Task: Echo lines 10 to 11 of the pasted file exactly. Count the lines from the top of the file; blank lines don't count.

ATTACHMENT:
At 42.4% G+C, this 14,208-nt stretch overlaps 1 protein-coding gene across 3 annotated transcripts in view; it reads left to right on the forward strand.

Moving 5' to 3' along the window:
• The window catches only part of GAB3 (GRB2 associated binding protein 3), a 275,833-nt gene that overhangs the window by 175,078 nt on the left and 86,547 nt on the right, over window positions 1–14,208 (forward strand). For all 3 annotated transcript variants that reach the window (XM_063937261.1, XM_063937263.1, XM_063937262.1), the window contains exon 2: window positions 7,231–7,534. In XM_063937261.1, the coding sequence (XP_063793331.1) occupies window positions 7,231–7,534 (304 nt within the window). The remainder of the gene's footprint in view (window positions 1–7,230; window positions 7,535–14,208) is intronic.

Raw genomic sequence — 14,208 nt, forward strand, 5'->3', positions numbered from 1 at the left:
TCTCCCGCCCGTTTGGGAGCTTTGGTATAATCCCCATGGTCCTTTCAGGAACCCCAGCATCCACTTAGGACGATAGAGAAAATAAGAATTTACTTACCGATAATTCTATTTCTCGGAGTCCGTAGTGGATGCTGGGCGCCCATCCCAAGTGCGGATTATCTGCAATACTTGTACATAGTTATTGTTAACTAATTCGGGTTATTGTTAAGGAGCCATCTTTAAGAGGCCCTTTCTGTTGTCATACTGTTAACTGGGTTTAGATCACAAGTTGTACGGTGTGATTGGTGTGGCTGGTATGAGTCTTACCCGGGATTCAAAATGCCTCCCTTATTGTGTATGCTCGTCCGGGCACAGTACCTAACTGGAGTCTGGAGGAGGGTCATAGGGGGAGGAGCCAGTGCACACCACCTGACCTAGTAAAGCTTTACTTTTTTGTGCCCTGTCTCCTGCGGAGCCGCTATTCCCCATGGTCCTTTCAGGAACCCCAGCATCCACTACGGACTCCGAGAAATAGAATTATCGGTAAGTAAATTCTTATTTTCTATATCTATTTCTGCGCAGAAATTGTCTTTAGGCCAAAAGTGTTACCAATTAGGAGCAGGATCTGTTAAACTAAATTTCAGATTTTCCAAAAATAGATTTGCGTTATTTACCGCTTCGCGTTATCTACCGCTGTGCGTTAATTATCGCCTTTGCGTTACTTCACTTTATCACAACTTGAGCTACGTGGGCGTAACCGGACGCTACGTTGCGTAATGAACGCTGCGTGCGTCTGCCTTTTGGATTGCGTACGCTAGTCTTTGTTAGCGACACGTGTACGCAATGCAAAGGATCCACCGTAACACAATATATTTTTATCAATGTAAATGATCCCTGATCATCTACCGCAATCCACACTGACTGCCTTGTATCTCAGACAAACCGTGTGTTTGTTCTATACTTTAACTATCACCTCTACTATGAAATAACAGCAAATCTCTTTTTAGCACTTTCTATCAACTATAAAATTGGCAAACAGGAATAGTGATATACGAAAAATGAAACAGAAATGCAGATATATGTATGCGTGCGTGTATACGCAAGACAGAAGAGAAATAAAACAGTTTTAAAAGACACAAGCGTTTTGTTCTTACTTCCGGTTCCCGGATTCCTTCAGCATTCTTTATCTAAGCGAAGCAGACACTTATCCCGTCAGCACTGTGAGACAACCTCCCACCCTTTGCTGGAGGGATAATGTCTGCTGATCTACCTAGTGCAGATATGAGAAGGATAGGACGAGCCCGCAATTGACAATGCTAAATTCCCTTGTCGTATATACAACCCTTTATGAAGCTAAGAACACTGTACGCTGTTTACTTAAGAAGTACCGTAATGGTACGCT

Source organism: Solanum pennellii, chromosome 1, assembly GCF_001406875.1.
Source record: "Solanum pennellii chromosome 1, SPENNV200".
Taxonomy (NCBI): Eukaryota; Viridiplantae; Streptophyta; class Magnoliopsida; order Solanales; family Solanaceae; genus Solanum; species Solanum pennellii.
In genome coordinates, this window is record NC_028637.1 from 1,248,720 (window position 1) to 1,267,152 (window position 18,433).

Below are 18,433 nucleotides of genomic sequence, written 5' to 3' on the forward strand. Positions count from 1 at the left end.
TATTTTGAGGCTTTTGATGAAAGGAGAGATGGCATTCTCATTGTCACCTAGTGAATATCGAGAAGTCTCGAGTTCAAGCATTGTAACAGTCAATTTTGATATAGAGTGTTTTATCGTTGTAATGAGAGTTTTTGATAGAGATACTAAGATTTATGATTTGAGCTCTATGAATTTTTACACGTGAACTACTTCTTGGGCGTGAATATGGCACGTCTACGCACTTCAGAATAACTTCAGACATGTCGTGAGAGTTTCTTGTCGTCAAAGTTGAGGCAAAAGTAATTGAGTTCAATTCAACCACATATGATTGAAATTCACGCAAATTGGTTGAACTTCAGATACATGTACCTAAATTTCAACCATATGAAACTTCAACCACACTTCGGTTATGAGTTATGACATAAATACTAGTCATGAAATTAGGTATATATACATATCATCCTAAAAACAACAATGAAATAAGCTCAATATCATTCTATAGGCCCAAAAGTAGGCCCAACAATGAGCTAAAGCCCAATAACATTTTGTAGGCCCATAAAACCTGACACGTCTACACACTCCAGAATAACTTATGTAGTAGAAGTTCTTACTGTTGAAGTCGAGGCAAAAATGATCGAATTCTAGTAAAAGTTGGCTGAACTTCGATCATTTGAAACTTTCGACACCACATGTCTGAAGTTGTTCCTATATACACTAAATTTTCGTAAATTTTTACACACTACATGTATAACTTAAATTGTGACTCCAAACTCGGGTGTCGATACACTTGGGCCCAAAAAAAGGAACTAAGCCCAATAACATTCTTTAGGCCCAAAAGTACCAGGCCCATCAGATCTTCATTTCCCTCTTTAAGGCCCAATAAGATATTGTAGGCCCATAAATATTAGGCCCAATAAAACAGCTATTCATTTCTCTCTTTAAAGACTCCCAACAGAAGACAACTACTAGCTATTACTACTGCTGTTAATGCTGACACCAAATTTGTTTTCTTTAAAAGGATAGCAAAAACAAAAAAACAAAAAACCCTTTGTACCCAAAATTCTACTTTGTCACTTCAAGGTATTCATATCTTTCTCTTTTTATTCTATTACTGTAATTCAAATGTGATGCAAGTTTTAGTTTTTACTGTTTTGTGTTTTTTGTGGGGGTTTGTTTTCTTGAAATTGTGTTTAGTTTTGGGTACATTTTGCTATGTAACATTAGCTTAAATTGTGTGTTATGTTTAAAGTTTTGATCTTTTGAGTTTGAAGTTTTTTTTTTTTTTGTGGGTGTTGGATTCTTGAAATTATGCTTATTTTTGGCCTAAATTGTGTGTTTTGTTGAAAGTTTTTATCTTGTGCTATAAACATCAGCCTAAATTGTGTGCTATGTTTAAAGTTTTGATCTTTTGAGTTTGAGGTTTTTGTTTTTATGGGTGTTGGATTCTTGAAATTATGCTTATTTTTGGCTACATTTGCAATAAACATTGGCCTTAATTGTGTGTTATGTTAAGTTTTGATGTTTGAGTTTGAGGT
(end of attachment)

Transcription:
Below are 18,433 nucleotides of genomic sequence, written 5' to 3' on the forward strand. Positions count from 1 at the left end.
TATTTTGAGGCTTTTGATGAAAGGAGAGATGGCATTCTCATTGTCACCTAGTGAATATCGAGAAGTCTCGAGTTCAAGCATTGTAACAGTCAATTTTGATATAGAGTGTTTTATCGTTGTAATGAGAGTTTTTGATAGAGATACTAAGATTTATGATTTGAGCTCTATGAATTTTTACACGTGAACTACTTCTTGGGCGTGAATATGGCACGTCTACGCACTTCAGAATAACTTCAGACATGTCGTGAGAGTTTCTTGTCGTCAAAGTTGAGGCAAAAGTAATTGAGTTCAATTCAACCACATATGATTGAAATTCACGCAAATTGGTTGAACTTCAGATACATGTACCTAAATTTCAACCATATGAAACTTCAACCACACTTCGGTTATGAGTTATGACATAAATACTAGTCATGAAATTAGGTATATATACATATCATCCTAAAAACAACAATGAAATAAGCTCAATATCATTCTATAGGCCCAAAAGTAGGCCCAACAATGAGCTAAAGCCCAATAACATTTTGTAGGCCCATAAAACCTGACACGTCTACACACTCCAGAATAACTTATGTAGTAGAAGTTCTTACTGTTGAAGTCGAGGCAAAAATGATCGAATTCTAGTAAAAGTTGGCTGAACTTCGATCATTTGAAACTTTCGACACCACATGTCTGAAGTTGTTCCTATATACACTAAATTTTCGTAAATTTTTACACACTACATGTATAACTTAAATTGTGACTCCAAACTCGGGTGTCGATACACTTGGGCCCAAAAAAAGGAACTAAGCCCAATAACATTCTTTAGGCCCAAAAGTACCAGGCCCATCAGATCTTCATTTCCCTCTTTAAGGCCCAATAAGATATTGTAGGCCCATAAATATTAGGCCCAATAAAACAGCTATTCATTTCTCTCTTTAAAGACTCCCAACAGAAGACAACTACTAGCTATTACTACTGCTGTTAATGCTGACACCAAATTTGTTTTCTTTAAAAGGATAGCAAAAACAAAAAAACAAAAAACCCTTTGTACCCAAAATTCTACTTTGTCACTTCAAGGTATTCATATCTTTCTCTTTTTATTCTATTACTGTAATTCAAATGTGATGCAAGTTTTAGTTTTTACTGTTTTGTGTTTTTTGTGGGGGTTTGTTTTCTTGAAATTGTGTTTAGTTTTGGGTACATTTTGCTATGTAACATTAGCTTAAATTGTGTGTTATGTTTAAAGTTTTGATCTTTTGAGTTTGAAGTTTTTTTTTTTTTTGTGGGTGTTGGATTCTTGAAATTATGCTTATTTTTGGCCTAAATTGTGTGTTTTGTTGAAAGTTTTTATCTTGTGCTATAAACATCAGCCTAAATTGTGTGCTATGTTTAAAGTTTTGATCTTTTGAGTTTGAGGTTTTTGTTTTTATGGGTGTTGGATTCTTGAAATTATGCTTATTTTTGGCTACATTTGCAATAAACATTGGCCTTAATTGTGTGTTATGTTAAGTTTTGATGTTTGAGTTTGAGGT